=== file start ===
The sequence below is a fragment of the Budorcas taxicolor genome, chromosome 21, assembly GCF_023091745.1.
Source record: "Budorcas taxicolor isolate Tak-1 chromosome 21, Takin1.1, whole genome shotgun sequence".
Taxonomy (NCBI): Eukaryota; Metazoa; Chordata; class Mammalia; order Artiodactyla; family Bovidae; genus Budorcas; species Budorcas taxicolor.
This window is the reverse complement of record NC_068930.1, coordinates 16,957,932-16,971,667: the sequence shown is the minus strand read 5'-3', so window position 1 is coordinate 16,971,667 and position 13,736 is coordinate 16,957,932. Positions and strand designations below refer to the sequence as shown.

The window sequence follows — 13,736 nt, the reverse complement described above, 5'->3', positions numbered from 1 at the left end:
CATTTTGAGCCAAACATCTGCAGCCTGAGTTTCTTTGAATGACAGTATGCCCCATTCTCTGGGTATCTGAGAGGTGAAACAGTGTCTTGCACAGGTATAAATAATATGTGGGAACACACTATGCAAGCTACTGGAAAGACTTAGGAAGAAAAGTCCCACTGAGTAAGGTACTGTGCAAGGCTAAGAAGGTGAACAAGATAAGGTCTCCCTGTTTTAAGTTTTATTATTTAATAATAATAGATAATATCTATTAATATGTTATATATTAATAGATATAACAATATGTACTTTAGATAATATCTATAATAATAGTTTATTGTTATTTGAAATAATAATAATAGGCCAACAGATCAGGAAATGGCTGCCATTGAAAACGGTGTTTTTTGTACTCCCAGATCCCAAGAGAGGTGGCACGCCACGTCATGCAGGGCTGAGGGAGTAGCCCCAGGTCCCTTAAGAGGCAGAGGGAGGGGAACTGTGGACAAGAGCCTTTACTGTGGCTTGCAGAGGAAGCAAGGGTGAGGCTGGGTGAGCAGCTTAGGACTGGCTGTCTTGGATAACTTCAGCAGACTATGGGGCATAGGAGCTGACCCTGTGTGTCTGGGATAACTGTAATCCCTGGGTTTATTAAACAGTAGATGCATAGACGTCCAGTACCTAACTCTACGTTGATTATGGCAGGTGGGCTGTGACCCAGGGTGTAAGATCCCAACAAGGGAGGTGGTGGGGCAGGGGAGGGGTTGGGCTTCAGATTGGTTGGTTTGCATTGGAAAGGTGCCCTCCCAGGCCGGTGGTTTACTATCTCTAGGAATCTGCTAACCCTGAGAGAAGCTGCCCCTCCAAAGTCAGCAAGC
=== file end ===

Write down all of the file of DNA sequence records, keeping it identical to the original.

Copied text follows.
The sequence below is a fragment of the Budorcas taxicolor genome, chromosome 21, assembly GCF_023091745.1.
Source record: "Budorcas taxicolor isolate Tak-1 chromosome 21, Takin1.1, whole genome shotgun sequence".
Taxonomy (NCBI): Eukaryota; Metazoa; Chordata; class Mammalia; order Artiodactyla; family Bovidae; genus Budorcas; species Budorcas taxicolor.
This window is the reverse complement of record NC_068930.1, coordinates 16,957,932-16,971,667: the sequence shown is the minus strand read 5'-3', so window position 1 is coordinate 16,971,667 and position 13,736 is coordinate 16,957,932. Positions and strand designations below refer to the sequence as shown.

The window sequence follows — 13,736 nt, the reverse complement described above, 5'->3', positions numbered from 1 at the left end:
CATTTTGAGCCAAACATCTGCAGCCTGAGTTTCTTTGAATGACAGTATGCCCCATTCTCTGGGTATCTGAGAGGTGAAACAGTGTCTTGCACAGGTATAAATAATATGTGGGAACACACTATGCAAGCTACTGGAAAGACTTAGGAAGAAAAGTCCCACTGAGTAAGGTACTGTGCAAGGCTAAGAAGGTGAACAAGATAAGGTCTCCCTGTTTTAAGTTTTATTATTTAATAATAATAGATAATATCTATTAATATGTTATATATTAATAGATATAACAATATGTACTTTAGATAATATCTATAATAATAGTTTATTGTTATTTGAAATAATAATAATAGGCCAACAGATCAGGAAATGGCTGCCATTGAAAACGGTGTTTTTTGTACTCCCAGATCCCAAGAGAGGTGGCACGCCACGTCATGCAGGGCTGAGGGAGTAGCCCCAGGTCCCTTAAGAGGCAGAGGGAGGGGAACTGTGGACAAGAGCCTTTACTGTGGCTTGCAGAGGAAGCAAGGGTGAGGCTGGGTGAGCAGCTTAGGACTGGCTGTCTTGGATAACTTCAGCAGACTATGGGGCATAGGAGCTGACCCTGTGTGTCTGGGATAACTGTAATCCCTGGGTTTATTAAACAGTAGATGCATAGACGTCCAGTACCTAACTCTACGTTGATTATGGCAGGTGGGCTGTGACCCAGGGTGTAAGATCCCAACAAGGGAGGTGGTGGGGCAGGGGAGGGGTTGGGCTTCAGATTGGTTGGTTTGCATTGGAAAGGTGCCCTCCCAGGCCGGTGGTTTACTATCTCTAGGAATCTGCTAACCCTGAGAGAAGCTGCCCCTCCAAAGTCAGCAAGC